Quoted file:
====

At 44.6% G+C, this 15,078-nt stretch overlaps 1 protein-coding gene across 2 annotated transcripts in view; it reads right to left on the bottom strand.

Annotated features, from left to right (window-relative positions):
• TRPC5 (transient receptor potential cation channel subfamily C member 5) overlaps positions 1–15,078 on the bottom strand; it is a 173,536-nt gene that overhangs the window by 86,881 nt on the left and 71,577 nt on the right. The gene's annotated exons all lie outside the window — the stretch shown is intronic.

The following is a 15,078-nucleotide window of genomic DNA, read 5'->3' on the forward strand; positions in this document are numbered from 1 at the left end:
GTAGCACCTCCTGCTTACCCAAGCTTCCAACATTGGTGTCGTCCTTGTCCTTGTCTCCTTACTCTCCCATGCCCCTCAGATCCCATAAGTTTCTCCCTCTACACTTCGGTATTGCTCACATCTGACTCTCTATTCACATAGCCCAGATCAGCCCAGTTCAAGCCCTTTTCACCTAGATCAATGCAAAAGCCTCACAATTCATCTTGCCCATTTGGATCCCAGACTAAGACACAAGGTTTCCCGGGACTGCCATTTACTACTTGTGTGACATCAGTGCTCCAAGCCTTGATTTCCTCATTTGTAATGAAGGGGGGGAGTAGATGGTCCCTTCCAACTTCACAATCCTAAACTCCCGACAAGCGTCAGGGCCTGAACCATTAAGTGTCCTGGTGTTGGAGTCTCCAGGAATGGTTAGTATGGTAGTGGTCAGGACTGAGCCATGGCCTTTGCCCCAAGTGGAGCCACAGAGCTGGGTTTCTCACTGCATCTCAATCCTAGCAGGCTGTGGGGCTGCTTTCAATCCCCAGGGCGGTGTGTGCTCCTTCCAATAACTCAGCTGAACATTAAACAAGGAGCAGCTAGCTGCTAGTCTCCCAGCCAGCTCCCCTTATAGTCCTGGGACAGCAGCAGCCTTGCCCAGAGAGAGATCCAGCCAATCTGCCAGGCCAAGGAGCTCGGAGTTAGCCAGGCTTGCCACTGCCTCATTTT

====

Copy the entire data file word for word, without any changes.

At 44.6% G+C, this 15,078-nt stretch overlaps 1 protein-coding gene across 2 annotated transcripts in view; it reads right to left on the bottom strand.

Annotated features, from left to right (window-relative positions):
• TRPC5 (transient receptor potential cation channel subfamily C member 5) overlaps positions 1–15,078 on the bottom strand; it is a 173,536-nt gene that overhangs the window by 86,881 nt on the left and 71,577 nt on the right. The gene's annotated exons all lie outside the window — the stretch shown is intronic.

The following is a 15,078-nucleotide window of genomic DNA, read 5'->3' on the forward strand; positions in this document are numbered from 1 at the left end:
GTAGCACCTCCTGCTTACCCAAGCTTCCAACATTGGTGTCGTCCTTGTCCTTGTCTCCTTACTCTCCCATGCCCCTCAGATCCCATAAGTTTCTCCCTCTACACTTCGGTATTGCTCACATCTGACTCTCTATTCACATAGCCCAGATCAGCCCAGTTCAAGCCCTTTTCACCTAGATCAATGCAAAAGCCTCACAATTCATCTTGCCCATTTGGATCCCAGACTAAGACACAAGGTTTCCCGGGACTGCCATTTACTACTTGTGTGACATCAGTGCTCCAAGCCTTGATTTCCTCATTTGTAATGAAGGGGGGGAGTAGATGGTCCCTTCCAACTTCACAATCCTAAACTCCCGACAAGCGTCAGGGCCTGAACCATTAAGTGTCCTGGTGTTGGAGTCTCCAGGAATGGTTAGTATGGTAGTGGTCAGGACTGAGCCATGGCCTTTGCCCCAAGTGGAGCCACAGAGCTGGGTTTCTCACTGCATCTCAATCCTAGCAGGCTGTGGGGCTGCTTTCAATCCCCAGGGCGGTGTGTGCTCCTTCCAATAACTCAGCTGAACATTAAACAAGGAGCAGCTAGCTGCTAGTCTCCCAGCCAGCTCCCCTTATAGTCCTGGGACAGCAGCAGCCTTGCCCAGAGAGAGATCCAGCCAATCTGCCAGGCCAAGGAGCTCGGAGTTAGCCAGGCTTGCCACTGCCTCATTTT